U.K.: New Noise Regulations in Effect

With the objective of eliminating all new cases of occupational hearing damage by 2030 in the United Kingdom, tougher workplace noise regulations took effect April 6.

The regulations lower the action levels for noise exposure by 5 dB, requiring employers to make hearing protection available to workers when noise levels reach 80 dB and requiring employers to make it mandatory for workers to wear hearing protection at 85 dB. In the United States, employees can be exposed to noise levels of 90 dB and above before noise control measures and mandatory hearing protection must be used.

"With over 1 million employees in Great Britain exposed to levels of noise at work that could damage hearing, the new regulations will reduce exposure without placing unnecessary burdens on employers," Health and Safety Minister Lord Phillip Hunt said.

The Control of Noise at Work Regulations 2005, which replace regulations that were promulgated in 1989, cover all industries in the United Kingdom except music and entertainment. The music and entertainment industries have until April 2008 to comply.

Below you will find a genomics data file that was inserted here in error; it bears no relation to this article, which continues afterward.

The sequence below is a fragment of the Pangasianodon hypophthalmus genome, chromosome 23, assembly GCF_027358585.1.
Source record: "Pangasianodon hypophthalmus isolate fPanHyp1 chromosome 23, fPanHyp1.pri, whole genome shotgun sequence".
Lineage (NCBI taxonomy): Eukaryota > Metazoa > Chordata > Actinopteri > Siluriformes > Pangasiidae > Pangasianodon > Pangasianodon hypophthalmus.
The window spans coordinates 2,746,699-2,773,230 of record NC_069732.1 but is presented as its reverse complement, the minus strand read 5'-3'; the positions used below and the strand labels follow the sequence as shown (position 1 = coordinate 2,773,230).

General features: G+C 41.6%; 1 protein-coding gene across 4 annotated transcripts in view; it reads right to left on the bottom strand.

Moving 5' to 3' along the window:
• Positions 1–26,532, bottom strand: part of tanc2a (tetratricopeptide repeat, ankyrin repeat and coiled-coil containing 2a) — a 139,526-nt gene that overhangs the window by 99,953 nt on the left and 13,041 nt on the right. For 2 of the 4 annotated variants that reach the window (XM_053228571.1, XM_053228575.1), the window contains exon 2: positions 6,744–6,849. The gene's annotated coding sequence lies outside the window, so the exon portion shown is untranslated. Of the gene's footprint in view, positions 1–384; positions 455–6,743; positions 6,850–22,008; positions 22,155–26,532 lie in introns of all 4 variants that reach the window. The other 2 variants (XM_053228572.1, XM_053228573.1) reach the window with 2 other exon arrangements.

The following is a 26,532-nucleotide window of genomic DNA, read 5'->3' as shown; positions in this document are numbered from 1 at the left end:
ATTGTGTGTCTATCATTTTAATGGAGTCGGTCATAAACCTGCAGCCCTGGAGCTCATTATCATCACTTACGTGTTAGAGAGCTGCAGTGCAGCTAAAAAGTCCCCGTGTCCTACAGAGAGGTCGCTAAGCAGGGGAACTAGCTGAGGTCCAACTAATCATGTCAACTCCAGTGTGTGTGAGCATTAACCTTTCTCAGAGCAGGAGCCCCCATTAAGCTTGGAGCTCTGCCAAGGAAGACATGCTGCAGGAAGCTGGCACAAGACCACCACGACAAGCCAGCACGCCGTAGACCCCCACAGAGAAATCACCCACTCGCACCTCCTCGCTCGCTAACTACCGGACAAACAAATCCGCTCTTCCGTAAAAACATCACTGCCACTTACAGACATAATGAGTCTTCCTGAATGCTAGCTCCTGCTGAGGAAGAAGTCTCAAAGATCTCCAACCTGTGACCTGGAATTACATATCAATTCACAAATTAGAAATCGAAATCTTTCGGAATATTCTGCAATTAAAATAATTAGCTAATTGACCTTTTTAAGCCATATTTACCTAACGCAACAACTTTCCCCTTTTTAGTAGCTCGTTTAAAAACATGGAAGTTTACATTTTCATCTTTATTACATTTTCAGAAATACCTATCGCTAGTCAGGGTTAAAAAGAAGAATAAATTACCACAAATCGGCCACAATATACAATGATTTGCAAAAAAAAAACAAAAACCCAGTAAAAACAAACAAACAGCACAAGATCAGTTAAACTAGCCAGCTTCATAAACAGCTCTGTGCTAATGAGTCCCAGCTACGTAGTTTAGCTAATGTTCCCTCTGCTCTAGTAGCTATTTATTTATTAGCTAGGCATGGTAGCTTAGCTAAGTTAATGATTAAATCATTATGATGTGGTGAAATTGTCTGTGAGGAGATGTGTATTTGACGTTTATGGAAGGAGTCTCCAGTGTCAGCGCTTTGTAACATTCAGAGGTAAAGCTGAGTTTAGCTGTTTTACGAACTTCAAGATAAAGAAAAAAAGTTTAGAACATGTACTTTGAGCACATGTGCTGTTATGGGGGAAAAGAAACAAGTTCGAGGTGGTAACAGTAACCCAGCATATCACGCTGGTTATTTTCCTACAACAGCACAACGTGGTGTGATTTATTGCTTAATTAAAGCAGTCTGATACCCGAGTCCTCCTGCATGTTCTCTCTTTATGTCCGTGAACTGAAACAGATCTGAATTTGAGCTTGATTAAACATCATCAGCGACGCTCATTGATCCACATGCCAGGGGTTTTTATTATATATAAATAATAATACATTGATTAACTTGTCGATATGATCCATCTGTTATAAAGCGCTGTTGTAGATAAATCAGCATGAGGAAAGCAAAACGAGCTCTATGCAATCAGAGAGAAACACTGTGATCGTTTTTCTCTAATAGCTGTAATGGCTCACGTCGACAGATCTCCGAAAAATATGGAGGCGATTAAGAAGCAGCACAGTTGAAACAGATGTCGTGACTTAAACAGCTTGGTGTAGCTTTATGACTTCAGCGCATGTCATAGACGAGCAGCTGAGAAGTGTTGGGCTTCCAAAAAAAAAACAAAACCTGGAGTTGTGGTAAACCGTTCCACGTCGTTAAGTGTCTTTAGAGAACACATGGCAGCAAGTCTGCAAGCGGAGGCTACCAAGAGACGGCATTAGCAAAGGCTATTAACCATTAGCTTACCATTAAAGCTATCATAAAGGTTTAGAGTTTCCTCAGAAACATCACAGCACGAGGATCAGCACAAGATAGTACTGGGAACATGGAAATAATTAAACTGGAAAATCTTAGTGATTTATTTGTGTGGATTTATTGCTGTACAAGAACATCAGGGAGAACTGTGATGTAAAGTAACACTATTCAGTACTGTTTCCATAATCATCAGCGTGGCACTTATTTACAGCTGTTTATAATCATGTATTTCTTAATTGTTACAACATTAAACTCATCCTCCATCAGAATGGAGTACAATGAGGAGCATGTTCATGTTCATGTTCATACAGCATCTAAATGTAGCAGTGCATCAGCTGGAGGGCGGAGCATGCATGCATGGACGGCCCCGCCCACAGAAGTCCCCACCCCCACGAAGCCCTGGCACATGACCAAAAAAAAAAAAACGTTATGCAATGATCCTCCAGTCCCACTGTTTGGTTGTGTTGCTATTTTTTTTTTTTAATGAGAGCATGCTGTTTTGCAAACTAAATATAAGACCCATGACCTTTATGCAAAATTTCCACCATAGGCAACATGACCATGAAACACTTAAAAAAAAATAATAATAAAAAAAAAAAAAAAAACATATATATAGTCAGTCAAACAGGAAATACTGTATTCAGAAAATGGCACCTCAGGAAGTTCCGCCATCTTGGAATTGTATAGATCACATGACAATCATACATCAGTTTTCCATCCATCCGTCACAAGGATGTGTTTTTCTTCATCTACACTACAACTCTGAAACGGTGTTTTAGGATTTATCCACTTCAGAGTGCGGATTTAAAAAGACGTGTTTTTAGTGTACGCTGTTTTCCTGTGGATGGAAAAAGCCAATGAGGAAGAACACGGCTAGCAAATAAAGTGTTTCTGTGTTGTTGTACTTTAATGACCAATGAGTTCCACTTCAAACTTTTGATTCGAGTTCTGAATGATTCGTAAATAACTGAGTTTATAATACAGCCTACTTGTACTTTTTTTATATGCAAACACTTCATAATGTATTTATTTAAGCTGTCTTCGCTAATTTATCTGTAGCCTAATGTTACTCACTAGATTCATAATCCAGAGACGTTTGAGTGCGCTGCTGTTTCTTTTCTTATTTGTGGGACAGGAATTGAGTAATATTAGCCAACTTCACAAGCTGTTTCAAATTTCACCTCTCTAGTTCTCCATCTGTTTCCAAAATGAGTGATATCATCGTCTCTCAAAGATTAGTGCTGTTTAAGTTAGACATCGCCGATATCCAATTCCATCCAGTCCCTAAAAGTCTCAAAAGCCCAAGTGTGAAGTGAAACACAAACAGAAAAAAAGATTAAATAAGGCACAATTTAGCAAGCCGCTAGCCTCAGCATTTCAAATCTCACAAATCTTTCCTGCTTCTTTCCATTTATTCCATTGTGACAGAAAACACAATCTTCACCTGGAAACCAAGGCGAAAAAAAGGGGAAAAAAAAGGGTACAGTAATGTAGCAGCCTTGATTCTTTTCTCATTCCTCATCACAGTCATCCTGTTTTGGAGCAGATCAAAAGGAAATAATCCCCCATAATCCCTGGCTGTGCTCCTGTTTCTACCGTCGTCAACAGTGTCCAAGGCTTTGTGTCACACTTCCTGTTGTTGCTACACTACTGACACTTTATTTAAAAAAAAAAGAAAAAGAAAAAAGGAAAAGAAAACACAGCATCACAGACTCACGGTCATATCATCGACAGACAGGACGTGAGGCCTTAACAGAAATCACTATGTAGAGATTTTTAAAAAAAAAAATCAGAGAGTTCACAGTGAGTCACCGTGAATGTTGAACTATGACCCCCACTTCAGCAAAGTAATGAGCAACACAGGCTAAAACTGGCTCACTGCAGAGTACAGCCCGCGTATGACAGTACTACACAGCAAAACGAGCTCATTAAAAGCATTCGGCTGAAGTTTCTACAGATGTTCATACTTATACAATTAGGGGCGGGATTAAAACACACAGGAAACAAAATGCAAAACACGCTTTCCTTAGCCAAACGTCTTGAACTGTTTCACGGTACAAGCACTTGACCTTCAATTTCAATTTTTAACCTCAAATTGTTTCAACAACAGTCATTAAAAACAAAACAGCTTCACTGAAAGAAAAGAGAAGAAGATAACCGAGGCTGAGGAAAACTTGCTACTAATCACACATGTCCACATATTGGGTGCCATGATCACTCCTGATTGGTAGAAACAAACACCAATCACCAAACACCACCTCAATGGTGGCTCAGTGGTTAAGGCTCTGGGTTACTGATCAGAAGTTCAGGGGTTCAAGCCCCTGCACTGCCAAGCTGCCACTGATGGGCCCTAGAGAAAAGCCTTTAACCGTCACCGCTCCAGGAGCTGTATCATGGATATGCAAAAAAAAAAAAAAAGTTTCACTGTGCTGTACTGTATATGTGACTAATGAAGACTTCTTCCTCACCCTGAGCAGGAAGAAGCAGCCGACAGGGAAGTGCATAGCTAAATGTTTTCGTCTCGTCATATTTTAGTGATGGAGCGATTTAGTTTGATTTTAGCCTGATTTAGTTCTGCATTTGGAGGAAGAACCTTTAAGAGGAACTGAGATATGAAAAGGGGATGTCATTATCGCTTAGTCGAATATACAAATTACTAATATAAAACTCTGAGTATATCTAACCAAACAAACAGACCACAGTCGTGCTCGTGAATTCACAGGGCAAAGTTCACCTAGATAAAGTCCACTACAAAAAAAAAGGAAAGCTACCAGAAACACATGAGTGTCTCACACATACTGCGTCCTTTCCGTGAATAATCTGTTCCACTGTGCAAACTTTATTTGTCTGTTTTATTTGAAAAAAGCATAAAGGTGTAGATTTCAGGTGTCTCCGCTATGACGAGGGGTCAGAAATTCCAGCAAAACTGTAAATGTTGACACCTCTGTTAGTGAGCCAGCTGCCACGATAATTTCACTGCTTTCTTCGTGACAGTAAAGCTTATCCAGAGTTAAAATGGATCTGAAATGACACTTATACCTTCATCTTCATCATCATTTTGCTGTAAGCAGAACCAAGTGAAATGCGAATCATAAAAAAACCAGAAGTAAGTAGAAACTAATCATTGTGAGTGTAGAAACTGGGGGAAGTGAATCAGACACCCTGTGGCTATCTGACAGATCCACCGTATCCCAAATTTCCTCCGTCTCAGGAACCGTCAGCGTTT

The new regulations require employers to:

  • Assess the risks to their employees posed by noise at work.
  • Take action to reduce the noise exposure that produces those risks.
  • Provide their employees with hearing protection if they cannot reduce the noise exposure enough through other methods (making hearing protection available on request at 80 dB and ensuring it is worn at 85 dB).
  • Make sure the legal limits on noise exposure (87 dB daily or weekly exposure or peak sound pressure of 140 dB, taking into account hearing protection) are not exceeded.
  • Provide employees with information, instruction and training.
  • Carry out health surveillance where there is a risk to health.

Workplaces that were covered by the 1989 regulations should have measures in place already, and those workplaces likely only will need to review their risk assessments and prioritize their noise-control measures, according to the U.K. Health and Safety Executive.

Employees whose use of hearing protection under the 1989 regulations was advisory will now have to wear the protection supplied.

For more information about the regulations and simple steps that can be taken to reduce employee noise exposure, visit http://www.hse.gov.uk/noise.

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